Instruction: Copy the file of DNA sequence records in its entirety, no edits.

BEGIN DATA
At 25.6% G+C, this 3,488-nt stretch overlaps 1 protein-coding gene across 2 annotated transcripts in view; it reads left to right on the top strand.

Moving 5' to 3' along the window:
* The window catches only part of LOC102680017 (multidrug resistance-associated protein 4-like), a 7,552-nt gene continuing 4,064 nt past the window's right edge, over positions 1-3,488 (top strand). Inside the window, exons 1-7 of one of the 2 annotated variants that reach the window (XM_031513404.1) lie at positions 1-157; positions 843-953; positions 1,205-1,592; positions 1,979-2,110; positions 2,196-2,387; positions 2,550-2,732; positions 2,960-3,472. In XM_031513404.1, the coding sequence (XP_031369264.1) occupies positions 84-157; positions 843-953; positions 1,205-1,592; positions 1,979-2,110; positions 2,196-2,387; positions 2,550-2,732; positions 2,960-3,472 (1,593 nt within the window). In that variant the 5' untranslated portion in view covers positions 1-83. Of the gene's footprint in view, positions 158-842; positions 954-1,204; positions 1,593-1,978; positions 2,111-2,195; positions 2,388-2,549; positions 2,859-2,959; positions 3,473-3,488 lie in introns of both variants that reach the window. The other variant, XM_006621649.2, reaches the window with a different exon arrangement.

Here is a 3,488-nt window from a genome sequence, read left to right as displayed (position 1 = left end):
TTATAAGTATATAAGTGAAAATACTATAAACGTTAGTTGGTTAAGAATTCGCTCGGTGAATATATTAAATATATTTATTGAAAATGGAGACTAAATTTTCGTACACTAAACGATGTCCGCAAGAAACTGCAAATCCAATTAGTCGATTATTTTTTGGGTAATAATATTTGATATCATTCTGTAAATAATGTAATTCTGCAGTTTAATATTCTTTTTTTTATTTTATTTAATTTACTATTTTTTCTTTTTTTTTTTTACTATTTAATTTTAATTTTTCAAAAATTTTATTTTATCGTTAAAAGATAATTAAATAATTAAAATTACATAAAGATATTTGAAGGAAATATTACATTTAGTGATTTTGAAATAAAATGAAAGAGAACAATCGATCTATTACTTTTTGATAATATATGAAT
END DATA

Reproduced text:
At 25.6% G+C, this 3,488-nt stretch overlaps 1 protein-coding gene across 2 annotated transcripts in view; it reads left to right on the top strand.

Moving 5' to 3' along the window:
* The window catches only part of LOC102680017 (multidrug resistance-associated protein 4-like), a 7,552-nt gene continuing 4,064 nt past the window's right edge, over positions 1-3,488 (top strand). Inside the window, exons 1-7 of one of the 2 annotated variants that reach the window (XM_031513404.1) lie at positions 1-157; positions 843-953; positions 1,205-1,592; positions 1,979-2,110; positions 2,196-2,387; positions 2,550-2,732; positions 2,960-3,472. In XM_031513404.1, the coding sequence (XP_031369264.1) occupies positions 84-157; positions 843-953; positions 1,205-1,592; positions 1,979-2,110; positions 2,196-2,387; positions 2,550-2,732; positions 2,960-3,472 (1,593 nt within the window). In that variant the 5' untranslated portion in view covers positions 1-83. Of the gene's footprint in view, positions 158-842; positions 954-1,204; positions 1,593-1,978; positions 2,111-2,195; positions 2,388-2,549; positions 2,859-2,959; positions 3,473-3,488 lie in introns of both variants that reach the window. The other variant, XM_006621649.2, reaches the window with a different exon arrangement.

Here is a 3,488-nt window from a genome sequence, read left to right as displayed (position 1 = left end):
TTATAAGTATATAAGTGAAAATACTATAAACGTTAGTTGGTTAAGAATTCGCTCGGTGAATATATTAAATATATTTATTGAAAATGGAGACTAAATTTTCGTACACTAAACGATGTCCGCAAGAAACTGCAAATCCAATTAGTCGATTATTTTTTGGGTAATAATATTTGATATCATTCTGTAAATAATGTAATTCTGCAGTTTAATATTCTTTTTTTTATTTTATTTAATTTACTATTTTTTCTTTTTTTTTTTTACTATTTAATTTTAATTTTTCAAAAATTTTATTTTATCGTTAAAAGATAATTAAATAATTAAAATTACATAAAGATATTTGAAGGAAATATTACATTTAGTGATTTTGAAATAAAATGAAAGAGAACAATCGATCTATTACTTTTTGATAATATATGAAT